Counter-terror powers could extend to mental health records
The Federal Government is considering whether to allow security authorities access to mental health records as part of efforts to prevent so-called ‘lone wolf’ terror attacks.
In what he admitted would be a “huge step”, Prime Minister Malcolm Turnbull has asked Counter-Terrorism Coordinator Greg Moriarty to examine the possibility of police and intelligence service access to the mental health records of terrorist suspects as part of a review of the nation’s defences.
“It is important this be looked at carefully. Let me come to another point, you’ve got a number of important interests to balance here. Mental health alone, leaving aside issues of terrorism, is a gigantic challenge,” Mr Turnbull said. “But my most important obligation, my most important responsibility to Australia, is to keep the people of Australia safe, and so that is why we are constantly improving, upgrading our legislation – that is why we provide additional resources to our police and security services.”
The Prime Minister said a change in approach was necessary because of a recent spate of attacks, including in Orlando, Nice and Germany, suggested the terrorist threat was evolving to include individuals not previously considered to be a threat but who were socially, emotionally or mentally unstable and were susceptible to rapid radicalisation.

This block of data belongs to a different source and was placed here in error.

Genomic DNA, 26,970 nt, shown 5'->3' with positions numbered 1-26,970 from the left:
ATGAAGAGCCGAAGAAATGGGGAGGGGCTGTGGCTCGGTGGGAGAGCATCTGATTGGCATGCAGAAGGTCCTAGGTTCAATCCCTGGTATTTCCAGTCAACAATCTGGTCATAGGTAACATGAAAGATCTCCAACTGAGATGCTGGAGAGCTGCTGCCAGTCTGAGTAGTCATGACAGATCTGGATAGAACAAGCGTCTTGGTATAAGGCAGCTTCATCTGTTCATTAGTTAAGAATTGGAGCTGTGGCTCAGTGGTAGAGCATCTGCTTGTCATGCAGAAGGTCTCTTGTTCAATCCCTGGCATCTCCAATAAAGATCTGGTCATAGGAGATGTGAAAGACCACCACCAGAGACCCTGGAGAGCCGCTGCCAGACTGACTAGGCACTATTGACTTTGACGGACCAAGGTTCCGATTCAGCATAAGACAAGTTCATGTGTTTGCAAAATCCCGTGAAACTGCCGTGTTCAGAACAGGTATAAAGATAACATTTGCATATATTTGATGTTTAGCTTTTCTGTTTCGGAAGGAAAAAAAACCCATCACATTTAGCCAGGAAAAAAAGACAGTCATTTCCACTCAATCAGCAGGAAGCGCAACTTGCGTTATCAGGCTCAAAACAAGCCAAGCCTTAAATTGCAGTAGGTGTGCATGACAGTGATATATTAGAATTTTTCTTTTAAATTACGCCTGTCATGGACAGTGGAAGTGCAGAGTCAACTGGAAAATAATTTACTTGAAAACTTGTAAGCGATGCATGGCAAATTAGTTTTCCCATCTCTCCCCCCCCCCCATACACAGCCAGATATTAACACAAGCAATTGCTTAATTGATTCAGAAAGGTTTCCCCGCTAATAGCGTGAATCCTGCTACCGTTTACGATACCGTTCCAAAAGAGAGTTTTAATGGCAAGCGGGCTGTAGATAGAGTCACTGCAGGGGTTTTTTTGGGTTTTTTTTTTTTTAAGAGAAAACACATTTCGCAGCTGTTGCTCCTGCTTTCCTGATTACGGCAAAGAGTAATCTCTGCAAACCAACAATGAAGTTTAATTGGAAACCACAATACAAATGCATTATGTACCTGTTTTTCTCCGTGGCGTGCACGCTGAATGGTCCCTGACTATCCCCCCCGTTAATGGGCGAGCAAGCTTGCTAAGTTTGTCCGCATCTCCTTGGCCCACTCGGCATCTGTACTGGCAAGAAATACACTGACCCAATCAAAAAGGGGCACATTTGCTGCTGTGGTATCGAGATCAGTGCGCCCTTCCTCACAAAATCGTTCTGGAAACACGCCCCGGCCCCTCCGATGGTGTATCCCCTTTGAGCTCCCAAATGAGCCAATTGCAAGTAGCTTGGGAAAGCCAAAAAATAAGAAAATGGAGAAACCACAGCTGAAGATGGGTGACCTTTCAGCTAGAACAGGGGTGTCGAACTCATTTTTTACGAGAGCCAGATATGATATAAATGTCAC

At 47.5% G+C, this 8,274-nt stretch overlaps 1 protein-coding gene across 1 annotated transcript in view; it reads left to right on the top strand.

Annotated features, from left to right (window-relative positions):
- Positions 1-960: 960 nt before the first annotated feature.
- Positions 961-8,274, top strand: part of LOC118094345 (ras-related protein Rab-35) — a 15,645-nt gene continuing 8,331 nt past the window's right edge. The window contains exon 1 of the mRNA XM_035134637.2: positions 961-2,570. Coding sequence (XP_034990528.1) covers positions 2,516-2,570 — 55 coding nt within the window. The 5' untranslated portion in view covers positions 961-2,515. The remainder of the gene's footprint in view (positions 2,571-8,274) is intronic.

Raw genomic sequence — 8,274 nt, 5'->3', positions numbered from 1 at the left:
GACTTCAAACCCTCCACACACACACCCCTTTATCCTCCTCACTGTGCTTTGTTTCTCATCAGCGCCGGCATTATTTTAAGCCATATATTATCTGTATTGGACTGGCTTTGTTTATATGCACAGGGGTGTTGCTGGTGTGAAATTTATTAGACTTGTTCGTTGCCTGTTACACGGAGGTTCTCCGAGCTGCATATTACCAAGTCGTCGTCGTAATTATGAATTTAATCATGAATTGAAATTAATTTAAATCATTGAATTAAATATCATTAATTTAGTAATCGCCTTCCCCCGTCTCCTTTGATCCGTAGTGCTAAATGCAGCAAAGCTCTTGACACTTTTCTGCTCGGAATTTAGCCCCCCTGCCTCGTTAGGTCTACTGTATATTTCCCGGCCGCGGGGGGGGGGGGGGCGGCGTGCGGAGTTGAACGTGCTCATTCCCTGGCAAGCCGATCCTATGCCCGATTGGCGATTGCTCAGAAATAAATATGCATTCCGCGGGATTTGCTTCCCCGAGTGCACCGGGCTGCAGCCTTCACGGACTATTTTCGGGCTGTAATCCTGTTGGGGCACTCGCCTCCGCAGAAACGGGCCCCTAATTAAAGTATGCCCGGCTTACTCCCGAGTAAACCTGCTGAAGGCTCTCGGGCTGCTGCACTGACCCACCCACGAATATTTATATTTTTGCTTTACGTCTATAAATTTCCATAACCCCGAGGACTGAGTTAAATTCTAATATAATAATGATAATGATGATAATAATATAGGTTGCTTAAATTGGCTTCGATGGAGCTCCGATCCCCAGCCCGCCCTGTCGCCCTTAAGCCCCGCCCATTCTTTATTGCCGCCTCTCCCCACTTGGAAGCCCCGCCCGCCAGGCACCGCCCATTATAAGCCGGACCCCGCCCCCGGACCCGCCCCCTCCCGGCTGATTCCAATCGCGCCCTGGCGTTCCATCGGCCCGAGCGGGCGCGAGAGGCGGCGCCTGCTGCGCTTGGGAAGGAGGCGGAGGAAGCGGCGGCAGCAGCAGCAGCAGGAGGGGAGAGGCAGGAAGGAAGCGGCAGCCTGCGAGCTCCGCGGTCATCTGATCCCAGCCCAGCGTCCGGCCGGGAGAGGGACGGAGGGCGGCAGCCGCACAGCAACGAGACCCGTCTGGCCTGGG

“What we are seeing at the moment is people being radicalised or adopting Islamist, murderous Islamist ideology very, very quickly. So that you have people that are not on the counter terrorism radar screen who then often, as a result of mental illness, will then attach themselves to this murderous ideology and then act very quickly,” Mr Turnbull said on radio 3AW. “They appear to be drawn to Islamist extremism very late and very fast, not necessarily because of a long-term religious or ideological belief, but as a means of filling a void and providing meaning or rationalisation. The Lindt Café attacker, who converted from Shia to Sunni in the days leading into the siege, might also fit this profile.”
But he admitted giving the security services access to mental health records would involve overriding “very significant privacy protections”.
There are also doubts about whether the breach of doctor-patient confidentiality involved would necessarily achieve much in detecting or heading off potential terror attacks.
Even if those contemplating undertaking a ‘lone wolf’ terror attack have a mental illness, they may not necessarily have sought treatment. Furthermore, they might be deterred from seeking care if they thought their health records could be accessed by the police or intelligence services, exacerbating their illness and potentially making them more of a threat to themselves and others.
Mr Turnbull admitted that there would need to be a balance struck between patient confidentiality and the possibility of being alerted to a terror attack.